Award Verification: Detailed Procedures and Portfolio Considerations

UCSF will implement a new award verification procedure in April 2021 to support Principal Investigators in meeting the requirements of Uniform Guidance for federal awards. Following are detailed considerations you can consider now to get ready to use the Award Verification Tool in April. Or you can choose to follow a more focused look at how to Get Ready for Award Verification

You may also want to revisit these detailed considerations after you have completed several award verifications. Once you have some experience with the Award Verification Tool, you may find revisiting these detailed steps and considerations more meaningful. You may also want to consider adopting different procedures for specific sponsored awards. Not all awards and projects within a PI's portfolio need to follow the same process; apply the process that best fits the specific situation.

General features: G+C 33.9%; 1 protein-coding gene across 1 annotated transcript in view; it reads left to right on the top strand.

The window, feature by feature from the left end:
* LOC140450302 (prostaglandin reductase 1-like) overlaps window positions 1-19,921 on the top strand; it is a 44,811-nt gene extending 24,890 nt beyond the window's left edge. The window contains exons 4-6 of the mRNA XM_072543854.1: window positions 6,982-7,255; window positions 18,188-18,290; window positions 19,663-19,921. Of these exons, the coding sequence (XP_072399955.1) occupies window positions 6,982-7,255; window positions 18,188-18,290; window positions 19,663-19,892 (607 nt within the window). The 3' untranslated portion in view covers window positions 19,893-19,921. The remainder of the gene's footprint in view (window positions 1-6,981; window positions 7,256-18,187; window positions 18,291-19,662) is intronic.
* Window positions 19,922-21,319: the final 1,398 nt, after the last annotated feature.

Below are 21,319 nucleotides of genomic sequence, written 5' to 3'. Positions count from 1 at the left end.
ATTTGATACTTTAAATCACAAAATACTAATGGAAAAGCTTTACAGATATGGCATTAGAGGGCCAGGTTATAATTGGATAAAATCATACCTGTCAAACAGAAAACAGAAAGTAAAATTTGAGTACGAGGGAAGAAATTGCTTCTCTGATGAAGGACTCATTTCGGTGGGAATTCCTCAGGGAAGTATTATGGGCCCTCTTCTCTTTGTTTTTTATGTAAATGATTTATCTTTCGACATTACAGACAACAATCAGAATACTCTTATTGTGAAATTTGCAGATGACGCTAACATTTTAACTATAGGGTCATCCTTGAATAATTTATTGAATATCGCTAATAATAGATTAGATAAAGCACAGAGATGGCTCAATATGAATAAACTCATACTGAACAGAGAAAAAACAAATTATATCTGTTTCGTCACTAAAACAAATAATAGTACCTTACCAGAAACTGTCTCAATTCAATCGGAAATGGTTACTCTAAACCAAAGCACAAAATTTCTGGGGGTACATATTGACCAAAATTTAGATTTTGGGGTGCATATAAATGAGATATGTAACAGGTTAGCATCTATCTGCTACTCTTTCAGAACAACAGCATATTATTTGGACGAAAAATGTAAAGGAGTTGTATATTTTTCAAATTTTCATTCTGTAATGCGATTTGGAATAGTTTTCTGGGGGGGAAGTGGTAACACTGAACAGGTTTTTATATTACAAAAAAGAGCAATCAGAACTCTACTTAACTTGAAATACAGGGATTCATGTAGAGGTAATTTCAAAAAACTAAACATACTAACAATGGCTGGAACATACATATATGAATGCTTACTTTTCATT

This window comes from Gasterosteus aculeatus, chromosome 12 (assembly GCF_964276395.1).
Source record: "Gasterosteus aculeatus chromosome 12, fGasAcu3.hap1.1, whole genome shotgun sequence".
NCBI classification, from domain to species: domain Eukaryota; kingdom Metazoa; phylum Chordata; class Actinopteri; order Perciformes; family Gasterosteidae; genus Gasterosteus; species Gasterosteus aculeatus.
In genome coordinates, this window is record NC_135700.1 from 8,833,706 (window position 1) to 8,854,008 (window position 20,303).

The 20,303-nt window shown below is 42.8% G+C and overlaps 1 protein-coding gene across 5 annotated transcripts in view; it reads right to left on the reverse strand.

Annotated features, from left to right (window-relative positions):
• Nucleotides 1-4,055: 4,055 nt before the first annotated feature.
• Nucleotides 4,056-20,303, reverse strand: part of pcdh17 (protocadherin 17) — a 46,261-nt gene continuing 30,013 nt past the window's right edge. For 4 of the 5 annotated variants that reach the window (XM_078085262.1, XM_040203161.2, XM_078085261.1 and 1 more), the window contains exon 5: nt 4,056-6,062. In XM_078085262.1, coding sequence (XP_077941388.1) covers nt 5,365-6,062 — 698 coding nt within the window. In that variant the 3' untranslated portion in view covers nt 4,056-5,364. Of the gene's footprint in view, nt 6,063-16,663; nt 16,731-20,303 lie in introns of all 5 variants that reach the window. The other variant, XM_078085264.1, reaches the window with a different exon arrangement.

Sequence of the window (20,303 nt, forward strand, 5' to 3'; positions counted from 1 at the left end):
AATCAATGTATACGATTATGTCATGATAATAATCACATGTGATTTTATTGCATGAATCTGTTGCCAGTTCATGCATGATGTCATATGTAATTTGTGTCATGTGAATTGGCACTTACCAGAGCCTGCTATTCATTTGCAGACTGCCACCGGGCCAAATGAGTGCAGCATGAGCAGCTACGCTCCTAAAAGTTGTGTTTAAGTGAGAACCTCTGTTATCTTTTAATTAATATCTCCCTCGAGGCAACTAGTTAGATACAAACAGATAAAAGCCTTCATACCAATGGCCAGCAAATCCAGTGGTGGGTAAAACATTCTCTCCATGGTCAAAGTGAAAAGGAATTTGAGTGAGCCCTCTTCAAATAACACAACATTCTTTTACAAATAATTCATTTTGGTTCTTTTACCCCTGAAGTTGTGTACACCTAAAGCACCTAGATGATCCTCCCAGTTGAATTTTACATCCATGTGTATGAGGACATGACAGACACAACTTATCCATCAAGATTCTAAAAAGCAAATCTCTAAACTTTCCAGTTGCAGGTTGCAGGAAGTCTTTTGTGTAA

Determine Your Local Procedures

Award verification is part of a set of controls and practices intended to ensure proper stewardship of the University's resources. Local procedures established by departments, divisions, and Control Points play a key role in all financial practices including award verification. 


Local Procedures (Department, Division, Control Point)

  • Each department is responsible for:
    • Ensuring all financial transactions are in accordance with all relevant policies, regulations, and sponsor/donor terms and conditions.
    • Developing local procedures to address key controls including general ledger and award verification.
    • Assigning responsibility to specific employees for steps in key control activities and financial management.